ROME – Had you or I been among the almost 30 million Americans who tuned in to hear Walter Cronkite bring us the news of the evening of October 29, 1969, we would have heard a great deal about an underground Soviet nuclear test that day, one of 19 throughout the year that exacerbated fears of an all-out nuclear war.

We also would have heard about the Alexander v. Holmes case decided that day, in which the U.S. Supreme Court decreed that segregation in public schools must end “immediately.”

What Uncle Walter wouldn’t have told us about is that on the same day, a brief one-word message was passed between two of the four computers then hooked up to the Advanced Research Projects Agency Network, a project commissioned by the Department of Defense as part of its strategy for survival of government in the event of that nuclear exchange.

The message was passed from one computer at UCLA to another in Stanford – well, part of it, anyway, because transmitting the simple word “login” caused the receiving computer at Stanford to crash after just two letters.

In that inglorious fashion, the internet was born.

The moral of the story is that much of what we talk about in the press, things that seem so important in the moment, turn out to be historically meaningless. The nuclear war between the U.S. and the Soviet Union feared that October night never transpired, and it turned out that segregation couldn’t be ended by fiat, even from the Supreme Court. Yet the Internet today is, well, a fairly big deal.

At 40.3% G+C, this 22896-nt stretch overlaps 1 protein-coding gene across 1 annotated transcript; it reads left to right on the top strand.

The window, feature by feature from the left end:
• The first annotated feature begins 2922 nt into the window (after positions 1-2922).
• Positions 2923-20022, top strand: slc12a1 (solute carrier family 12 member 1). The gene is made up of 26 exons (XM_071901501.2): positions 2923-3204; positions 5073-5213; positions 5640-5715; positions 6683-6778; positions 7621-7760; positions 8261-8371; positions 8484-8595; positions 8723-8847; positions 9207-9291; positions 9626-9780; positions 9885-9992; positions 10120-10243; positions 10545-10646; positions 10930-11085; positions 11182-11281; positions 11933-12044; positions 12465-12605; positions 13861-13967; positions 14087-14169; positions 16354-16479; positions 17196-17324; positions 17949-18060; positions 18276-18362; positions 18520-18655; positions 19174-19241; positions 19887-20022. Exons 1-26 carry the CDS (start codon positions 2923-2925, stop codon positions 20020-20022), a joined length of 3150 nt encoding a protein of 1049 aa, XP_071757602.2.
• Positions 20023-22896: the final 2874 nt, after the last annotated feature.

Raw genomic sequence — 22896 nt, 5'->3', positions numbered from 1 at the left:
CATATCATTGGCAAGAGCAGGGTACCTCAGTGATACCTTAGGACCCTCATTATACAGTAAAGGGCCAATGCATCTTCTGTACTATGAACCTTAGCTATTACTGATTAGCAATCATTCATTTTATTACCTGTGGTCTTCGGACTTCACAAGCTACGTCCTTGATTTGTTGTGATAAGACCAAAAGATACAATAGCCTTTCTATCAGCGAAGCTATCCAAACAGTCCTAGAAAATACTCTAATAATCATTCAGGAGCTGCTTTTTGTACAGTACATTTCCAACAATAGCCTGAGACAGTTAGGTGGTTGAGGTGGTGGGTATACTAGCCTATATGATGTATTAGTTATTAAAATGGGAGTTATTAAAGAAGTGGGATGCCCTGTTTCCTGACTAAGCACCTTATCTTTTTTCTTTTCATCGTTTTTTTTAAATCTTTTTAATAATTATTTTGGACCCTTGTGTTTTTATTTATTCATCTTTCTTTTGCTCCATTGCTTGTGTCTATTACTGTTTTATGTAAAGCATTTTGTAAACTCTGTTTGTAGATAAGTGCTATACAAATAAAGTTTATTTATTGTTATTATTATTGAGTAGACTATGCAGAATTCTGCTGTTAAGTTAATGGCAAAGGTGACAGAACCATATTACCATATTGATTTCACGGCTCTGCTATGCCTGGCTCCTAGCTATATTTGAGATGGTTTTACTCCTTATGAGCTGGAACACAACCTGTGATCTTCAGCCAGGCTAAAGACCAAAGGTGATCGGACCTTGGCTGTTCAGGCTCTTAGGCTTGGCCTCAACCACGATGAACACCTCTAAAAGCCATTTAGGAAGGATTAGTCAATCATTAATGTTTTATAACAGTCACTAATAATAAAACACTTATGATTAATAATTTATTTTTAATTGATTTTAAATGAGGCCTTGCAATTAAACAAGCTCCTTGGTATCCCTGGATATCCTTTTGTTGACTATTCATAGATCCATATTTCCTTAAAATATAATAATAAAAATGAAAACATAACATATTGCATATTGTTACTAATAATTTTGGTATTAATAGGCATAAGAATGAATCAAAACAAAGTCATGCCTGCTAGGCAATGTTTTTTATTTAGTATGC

In other words, what looms most important with the passing of time often goes unnoticed as it transpires. Journalism is sometimes called the first draft of history, but that’s not quite right. It’s more akin to the surging river in which the nuggets of history one day will be mined, carrying all manner of flotsam and jetsam along with the occasional piece of gold.

All this comes to mind in light of a recent feature in, of all places, the New York Times “Style” supplement featuring a rundown of what its contributors consider the 25 most important pieces of post-war architecture. What’s of interest here is that of the 25 structures, only two have any connection to religious faith – the Bait Ur Rouf Mosque in Dhaka, Bangladesh, and the Dominican Couvent Sainte-Marie de la Tourette in Éveux, France.

That striking fact has passed largely without comment in the arena of Catholic media right now, consumed by whether the President of the United States should be denied communion, which senior church official will be the next to be outed for private use of a gay hookup app, and who’s stabbing whom in the back in the Vatican’s blockbuster trial over a $400 million property deal in London gone bad.

Yet arguably, we’d all do well to pay a bit more attention to the Times piece and what it has to say about the creative power of religious faith in our era.